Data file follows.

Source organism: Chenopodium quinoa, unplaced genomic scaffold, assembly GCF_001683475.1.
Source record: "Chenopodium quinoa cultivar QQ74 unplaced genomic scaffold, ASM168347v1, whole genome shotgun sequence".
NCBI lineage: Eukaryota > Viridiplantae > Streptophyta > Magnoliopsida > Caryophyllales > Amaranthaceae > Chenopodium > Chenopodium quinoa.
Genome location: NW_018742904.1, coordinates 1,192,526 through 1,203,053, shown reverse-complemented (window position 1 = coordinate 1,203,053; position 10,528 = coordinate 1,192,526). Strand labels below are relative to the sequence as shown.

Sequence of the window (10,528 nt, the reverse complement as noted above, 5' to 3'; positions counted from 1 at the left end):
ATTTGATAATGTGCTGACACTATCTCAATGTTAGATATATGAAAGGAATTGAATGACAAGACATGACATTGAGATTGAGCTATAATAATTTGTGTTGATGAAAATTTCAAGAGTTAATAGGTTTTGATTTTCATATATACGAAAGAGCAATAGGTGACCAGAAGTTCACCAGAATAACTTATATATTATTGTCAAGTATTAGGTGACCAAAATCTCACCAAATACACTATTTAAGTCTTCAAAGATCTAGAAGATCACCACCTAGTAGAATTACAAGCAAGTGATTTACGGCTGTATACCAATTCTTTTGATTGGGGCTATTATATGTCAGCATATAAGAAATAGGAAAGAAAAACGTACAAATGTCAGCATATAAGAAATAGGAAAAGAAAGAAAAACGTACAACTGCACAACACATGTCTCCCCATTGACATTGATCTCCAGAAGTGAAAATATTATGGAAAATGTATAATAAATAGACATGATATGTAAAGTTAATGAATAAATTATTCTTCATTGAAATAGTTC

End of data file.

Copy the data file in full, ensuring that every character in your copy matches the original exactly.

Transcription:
Source organism: Chenopodium quinoa, unplaced genomic scaffold, assembly GCF_001683475.1.
Source record: "Chenopodium quinoa cultivar QQ74 unplaced genomic scaffold, ASM168347v1, whole genome shotgun sequence".
NCBI lineage: Eukaryota > Viridiplantae > Streptophyta > Magnoliopsida > Caryophyllales > Amaranthaceae > Chenopodium > Chenopodium quinoa.
Genome location: NW_018742904.1, coordinates 1,192,526 through 1,203,053, shown reverse-complemented (window position 1 = coordinate 1,203,053; position 10,528 = coordinate 1,192,526). Strand labels below are relative to the sequence as shown.

Sequence of the window (10,528 nt, the reverse complement as noted above, 5' to 3'; positions counted from 1 at the left end):
ATTTGATAATGTGCTGACACTATCTCAATGTTAGATATATGAAAGGAATTGAATGACAAGACATGACATTGAGATTGAGCTATAATAATTTGTGTTGATGAAAATTTCAAGAGTTAATAGGTTTTGATTTTCATATATACGAAAGAGCAATAGGTGACCAGAAGTTCACCAGAATAACTTATATATTATTGTCAAGTATTAGGTGACCAAAATCTCACCAAATACACTATTTAAGTCTTCAAAGATCTAGAAGATCACCACCTAGTAGAATTACAAGCAAGTGATTTACGGCTGTATACCAATTCTTTTGATTGGGGCTATTATATGTCAGCATATAAGAAATAGGAAAGAAAAACGTACAAATGTCAGCATATAAGAAATAGGAAAAGAAAGAAAAACGTACAACTGCACAACACATGTCTCCCCATTGACATTGATCTCCAGAAGTGAAAATATTATGGAAAATGTATAATAAATAGACATGATATGTAAAGTTAATGAATAAATTATTCTTCATTGAAATAGTTC